Andrea Leadsom

Andrea Leadsom


  • According to a profile on her website, Leadsom attended Warwick University where she gained a degree in Political Science and also became a Conservative Party activist. [1]


Andrea Leadsom is a former UK Secretary of State for Business, Energy and Industrial Strategy and a Conservative MP for South Northamptonshire. Between June 2017 and May 2019, she was Leader of the House of Commons. [20], [2]

In October 2015, the Independent reported that Leadsom had told a parliamentary inquiry that when she took up her role as energy minister in May 2015 she had to question whether climate change was real because she was unsure. She said that she was now “completely persuaded” on climate change. [3]

During the Brexit campaign, Leadsom was a committee member of Vote Leave, the official group working for the UK to leave the EU. She also ran for party leadership in July 2016 following the successful Brexit Vote. [4]

Multi-millionaire Brexit backer, and UKIP donor, Arron Banks put his support behind Leadsom for the leadership of the Conservative Party. Leave.EU, a campaign group funded by Banks and Peter Hargreaves, also pushed for her to win the leadership race, which Leadsom withdrew from after failing to gain enough support. [5], [6]

Prior government positions include serving as Secretary of State for Environment, Food and Rural Affairs from July 2016 until June 2017 as well as Minister of State at the Department of Energy and Climate Change from May 2015 until July 2016. [2]

Stance on Climate Change

June 6, 2019

In an interview with parliament’s House Magazine, Leadsom said one of her priorities as Prime Minister would be to declare a “climate emergency”:

This is a massive opportunity to demonstrate that far from decarbonising being a loss of GDP, loss of jobs and so on and so on, actually the clean growth technology sector is fast growing, and it can be an opportunity for new jobs, new skills, a way to get young people energised to decarbonising our economy.”

I think it would be very good politics because it would demonstrate our willingness to show leadership and to really tackle a very important challenge that I think would win votes for the Conservative party, particularly among young people and new families.

Issues of air quality, issues of global warming and so on are very big concerns for many people.”


In the spring of 2016 during the Brexit campaign, Leadsom’s Fresh Start pressure group released a manifesto. Among its proposals was a plan to ditch current and post-2020 targets for renewable energy, instead investing in shale gas, new nuclear, and carbon capture and storage technology. This would ensure the UK met its climate goals at a lower cost, it said. [7], [8]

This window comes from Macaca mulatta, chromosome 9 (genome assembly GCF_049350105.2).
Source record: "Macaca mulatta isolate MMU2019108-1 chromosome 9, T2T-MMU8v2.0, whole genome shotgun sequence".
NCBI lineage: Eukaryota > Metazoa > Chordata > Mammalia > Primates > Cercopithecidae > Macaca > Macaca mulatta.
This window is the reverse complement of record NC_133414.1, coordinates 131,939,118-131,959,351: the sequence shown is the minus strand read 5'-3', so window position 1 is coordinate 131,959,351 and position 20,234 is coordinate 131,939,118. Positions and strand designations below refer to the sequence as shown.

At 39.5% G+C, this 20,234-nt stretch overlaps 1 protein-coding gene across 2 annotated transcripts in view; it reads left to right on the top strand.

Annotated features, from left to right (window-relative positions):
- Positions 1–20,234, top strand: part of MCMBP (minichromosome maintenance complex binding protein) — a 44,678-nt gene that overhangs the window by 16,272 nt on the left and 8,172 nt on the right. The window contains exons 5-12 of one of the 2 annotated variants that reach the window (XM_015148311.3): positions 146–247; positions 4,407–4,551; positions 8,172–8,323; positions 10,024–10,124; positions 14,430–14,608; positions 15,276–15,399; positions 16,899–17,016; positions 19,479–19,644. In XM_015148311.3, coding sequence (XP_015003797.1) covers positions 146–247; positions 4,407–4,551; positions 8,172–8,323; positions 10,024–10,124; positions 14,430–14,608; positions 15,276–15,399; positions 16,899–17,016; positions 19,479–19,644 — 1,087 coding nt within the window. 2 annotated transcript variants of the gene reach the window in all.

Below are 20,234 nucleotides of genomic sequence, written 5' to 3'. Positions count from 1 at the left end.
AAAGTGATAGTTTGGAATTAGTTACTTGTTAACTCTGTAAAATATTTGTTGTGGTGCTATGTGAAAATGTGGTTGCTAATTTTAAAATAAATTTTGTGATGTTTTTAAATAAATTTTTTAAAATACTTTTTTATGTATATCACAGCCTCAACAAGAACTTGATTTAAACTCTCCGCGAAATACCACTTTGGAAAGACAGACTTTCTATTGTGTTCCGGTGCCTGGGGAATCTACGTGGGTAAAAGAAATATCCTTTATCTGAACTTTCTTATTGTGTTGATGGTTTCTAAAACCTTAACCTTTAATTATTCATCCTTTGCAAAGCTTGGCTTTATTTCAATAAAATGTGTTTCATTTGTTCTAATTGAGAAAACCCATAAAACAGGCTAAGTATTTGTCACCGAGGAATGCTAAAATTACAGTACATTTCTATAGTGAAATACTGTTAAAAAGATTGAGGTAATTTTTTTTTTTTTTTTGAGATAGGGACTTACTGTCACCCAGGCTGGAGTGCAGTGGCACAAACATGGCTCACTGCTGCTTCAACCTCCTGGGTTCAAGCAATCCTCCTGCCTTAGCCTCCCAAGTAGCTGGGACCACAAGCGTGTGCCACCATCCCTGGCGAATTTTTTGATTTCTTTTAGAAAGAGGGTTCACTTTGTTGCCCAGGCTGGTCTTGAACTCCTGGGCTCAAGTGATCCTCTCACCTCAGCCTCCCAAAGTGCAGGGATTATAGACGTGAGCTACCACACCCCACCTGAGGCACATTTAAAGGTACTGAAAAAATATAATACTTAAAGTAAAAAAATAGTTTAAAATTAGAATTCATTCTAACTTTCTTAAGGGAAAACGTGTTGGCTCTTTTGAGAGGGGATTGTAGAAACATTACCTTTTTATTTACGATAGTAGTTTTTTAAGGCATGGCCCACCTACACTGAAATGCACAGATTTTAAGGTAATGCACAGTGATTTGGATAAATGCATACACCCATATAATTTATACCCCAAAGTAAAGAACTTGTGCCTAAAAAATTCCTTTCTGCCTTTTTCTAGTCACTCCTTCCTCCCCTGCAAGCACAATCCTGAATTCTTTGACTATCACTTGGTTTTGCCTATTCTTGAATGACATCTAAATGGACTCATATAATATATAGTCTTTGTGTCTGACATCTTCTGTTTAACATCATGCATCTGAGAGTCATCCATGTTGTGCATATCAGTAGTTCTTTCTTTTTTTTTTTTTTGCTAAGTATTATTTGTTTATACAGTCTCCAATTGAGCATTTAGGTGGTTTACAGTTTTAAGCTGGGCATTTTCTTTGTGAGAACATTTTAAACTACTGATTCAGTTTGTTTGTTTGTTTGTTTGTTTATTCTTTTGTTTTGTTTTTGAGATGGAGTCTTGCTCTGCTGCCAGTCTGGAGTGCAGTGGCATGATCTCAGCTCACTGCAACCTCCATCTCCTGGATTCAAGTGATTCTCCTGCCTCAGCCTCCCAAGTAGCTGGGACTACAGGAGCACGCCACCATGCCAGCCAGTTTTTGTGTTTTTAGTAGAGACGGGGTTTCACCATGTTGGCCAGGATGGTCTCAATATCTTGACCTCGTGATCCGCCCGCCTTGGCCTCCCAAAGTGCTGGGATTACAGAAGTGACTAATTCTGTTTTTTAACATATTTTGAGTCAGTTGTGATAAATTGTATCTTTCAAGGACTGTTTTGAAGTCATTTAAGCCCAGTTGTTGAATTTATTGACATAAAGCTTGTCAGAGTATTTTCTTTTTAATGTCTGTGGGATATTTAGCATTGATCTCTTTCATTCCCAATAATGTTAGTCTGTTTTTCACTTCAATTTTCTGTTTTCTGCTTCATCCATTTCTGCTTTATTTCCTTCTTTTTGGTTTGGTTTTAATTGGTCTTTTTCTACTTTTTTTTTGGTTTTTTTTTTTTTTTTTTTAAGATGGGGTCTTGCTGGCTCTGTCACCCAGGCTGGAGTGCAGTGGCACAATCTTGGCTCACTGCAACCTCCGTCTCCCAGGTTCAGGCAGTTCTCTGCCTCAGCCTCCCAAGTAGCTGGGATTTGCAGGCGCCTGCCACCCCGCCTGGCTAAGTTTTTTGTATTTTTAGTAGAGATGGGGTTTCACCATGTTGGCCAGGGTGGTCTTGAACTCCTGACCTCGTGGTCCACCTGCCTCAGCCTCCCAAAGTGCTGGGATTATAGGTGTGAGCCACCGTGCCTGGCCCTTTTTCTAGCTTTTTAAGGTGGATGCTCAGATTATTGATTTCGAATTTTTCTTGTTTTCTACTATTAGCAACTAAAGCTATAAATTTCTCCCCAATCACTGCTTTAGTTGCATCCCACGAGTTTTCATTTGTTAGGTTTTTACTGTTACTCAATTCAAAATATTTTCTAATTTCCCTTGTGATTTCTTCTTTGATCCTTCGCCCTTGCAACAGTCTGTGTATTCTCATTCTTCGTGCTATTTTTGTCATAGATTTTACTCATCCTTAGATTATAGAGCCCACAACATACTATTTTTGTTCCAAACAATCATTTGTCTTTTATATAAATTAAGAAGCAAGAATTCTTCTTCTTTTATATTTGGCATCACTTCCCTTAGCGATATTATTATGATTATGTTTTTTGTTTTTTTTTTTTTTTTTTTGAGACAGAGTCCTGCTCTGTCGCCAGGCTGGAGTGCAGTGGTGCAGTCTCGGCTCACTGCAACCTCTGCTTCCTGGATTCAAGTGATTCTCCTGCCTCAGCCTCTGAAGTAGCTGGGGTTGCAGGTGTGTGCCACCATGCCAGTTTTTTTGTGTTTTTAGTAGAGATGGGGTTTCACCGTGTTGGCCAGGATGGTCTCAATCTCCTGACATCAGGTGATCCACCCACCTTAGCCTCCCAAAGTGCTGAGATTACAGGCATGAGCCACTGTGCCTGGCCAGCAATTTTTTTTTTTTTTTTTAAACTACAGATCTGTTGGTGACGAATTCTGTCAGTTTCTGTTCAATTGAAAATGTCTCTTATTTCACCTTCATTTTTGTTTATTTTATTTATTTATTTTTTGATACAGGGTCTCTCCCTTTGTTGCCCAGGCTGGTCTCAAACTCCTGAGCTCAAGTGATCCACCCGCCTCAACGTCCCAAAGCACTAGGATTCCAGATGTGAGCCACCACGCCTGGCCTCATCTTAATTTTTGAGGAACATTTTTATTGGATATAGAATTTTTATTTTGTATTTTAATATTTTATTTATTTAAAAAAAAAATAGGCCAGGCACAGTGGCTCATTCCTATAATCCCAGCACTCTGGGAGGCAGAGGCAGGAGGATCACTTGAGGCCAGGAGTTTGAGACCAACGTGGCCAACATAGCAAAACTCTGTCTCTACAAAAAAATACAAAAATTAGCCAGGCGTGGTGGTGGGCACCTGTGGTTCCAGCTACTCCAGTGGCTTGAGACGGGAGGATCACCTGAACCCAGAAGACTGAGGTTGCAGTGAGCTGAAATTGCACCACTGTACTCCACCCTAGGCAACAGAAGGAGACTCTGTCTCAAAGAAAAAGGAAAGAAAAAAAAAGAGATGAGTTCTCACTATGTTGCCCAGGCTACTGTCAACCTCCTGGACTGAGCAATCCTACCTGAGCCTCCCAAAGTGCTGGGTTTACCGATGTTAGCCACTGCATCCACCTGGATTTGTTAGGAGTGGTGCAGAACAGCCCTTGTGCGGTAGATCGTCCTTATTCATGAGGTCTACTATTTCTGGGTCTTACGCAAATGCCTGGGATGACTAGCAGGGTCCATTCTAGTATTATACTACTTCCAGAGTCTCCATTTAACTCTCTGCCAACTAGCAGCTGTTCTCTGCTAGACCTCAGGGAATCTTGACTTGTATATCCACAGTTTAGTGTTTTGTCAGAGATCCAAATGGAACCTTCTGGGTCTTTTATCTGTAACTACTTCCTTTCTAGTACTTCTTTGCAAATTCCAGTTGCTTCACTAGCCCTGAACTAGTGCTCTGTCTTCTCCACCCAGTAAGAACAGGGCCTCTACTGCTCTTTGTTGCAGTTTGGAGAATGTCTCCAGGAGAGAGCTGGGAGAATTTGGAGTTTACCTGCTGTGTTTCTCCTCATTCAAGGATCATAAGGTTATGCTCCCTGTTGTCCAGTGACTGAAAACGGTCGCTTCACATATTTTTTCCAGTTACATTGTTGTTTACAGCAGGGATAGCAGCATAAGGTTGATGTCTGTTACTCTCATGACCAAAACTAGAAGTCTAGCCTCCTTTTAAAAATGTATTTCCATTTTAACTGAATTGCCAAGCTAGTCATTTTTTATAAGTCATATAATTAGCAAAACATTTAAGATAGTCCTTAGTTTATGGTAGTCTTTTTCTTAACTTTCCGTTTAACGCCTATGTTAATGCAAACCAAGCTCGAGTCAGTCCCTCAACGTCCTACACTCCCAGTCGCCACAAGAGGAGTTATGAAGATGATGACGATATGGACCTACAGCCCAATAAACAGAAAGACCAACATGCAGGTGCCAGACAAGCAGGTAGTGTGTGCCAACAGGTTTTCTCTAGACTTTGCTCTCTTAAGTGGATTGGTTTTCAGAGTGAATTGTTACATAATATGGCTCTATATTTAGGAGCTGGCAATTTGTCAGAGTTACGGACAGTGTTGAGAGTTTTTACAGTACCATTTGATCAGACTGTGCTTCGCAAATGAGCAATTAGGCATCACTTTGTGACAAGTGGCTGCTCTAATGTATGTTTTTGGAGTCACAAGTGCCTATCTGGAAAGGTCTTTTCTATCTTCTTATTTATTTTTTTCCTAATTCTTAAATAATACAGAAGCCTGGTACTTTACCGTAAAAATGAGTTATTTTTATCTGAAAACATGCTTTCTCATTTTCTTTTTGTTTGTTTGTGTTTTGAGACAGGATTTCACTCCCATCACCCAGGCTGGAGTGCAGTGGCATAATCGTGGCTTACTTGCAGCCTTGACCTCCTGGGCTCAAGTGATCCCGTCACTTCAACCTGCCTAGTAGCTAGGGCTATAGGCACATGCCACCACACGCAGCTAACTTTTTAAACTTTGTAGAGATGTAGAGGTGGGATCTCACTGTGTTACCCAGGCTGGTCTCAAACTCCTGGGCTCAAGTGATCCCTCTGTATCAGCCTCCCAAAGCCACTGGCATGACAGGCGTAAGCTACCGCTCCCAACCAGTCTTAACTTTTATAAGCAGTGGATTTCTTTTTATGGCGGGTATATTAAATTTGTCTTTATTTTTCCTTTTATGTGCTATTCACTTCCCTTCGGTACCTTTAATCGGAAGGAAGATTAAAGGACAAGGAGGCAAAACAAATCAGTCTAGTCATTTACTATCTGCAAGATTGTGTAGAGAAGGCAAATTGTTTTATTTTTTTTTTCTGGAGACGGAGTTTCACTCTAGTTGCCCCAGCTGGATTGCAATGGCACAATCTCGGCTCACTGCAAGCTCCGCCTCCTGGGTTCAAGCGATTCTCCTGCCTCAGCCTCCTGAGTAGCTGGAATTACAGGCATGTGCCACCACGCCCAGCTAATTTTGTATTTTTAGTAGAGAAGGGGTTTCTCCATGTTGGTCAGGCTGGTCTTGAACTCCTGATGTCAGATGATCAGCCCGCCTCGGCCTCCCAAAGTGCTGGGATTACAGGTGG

The group’s environment briefing states that “we have deliberately not challenged the science of anthropomorphic [sic] climate change.”

“Whilst the business case for government support for learning and innovation in a range of promising low carbon energy technologies is clear,” it continues, “the need to meet the EU2020 renewable targets constitutes a burdensome and most unnecessarily expensive policy.”

May 2015

Upon entering government in her role as energy minister in May 2015, the Independent reported that Leadsom had to question whether climate change was real. As reported at the website Drill or Drop, Leadsom said: [3], [9]

“When I first came to this job one of my two questions was: ‘Is climate change real?’ and the other was ‘Is hydraulic fracturing safe?’ And on both of those questions I am now completely persuaded.”

Key Quotes

November 2, 2019

Leadsom said in an interview with LBC Radio about a recently announced moratorium on fracking: [21]

“What we’re announcing today is a moratorium, which is not the same as a ban, I mean there’s no doubt shale gas has huge potential in the UK.

“But we’ve always said we’ll be led by the science and the oil and gas authority has made clear that the seismic activity that we saw in Preston New Road recently where there was shale gas being explored for, was unpredictable and unexpected. And we can’t guarantee that it wouldn’t be even worse than that.”